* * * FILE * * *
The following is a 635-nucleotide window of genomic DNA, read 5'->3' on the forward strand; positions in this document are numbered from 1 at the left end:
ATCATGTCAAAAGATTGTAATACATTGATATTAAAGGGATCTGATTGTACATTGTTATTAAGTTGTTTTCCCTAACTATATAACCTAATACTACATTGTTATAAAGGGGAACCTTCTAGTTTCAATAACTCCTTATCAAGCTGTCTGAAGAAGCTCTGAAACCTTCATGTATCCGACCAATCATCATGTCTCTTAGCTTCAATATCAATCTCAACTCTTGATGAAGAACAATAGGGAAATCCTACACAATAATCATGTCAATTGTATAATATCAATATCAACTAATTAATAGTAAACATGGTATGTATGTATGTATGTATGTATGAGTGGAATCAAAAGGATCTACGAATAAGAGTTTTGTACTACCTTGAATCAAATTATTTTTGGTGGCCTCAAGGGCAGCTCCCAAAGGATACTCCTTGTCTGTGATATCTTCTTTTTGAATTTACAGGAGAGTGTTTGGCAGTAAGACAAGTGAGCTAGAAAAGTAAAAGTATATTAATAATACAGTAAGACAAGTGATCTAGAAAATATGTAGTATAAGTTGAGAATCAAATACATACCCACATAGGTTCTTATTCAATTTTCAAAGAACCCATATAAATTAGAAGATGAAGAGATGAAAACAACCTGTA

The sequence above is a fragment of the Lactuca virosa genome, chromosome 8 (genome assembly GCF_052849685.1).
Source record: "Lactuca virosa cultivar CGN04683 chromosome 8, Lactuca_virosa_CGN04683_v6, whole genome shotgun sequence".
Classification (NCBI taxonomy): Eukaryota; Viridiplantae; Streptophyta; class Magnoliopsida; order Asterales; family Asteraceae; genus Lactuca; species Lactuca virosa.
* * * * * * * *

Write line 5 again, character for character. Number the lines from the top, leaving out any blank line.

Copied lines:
Classification (NCBI taxonomy): Eukaryota; Viridiplantae; Streptophyta; class Magnoliopsida; order Asterales; family Asteraceae; genus Lactuca; species Lactuca virosa.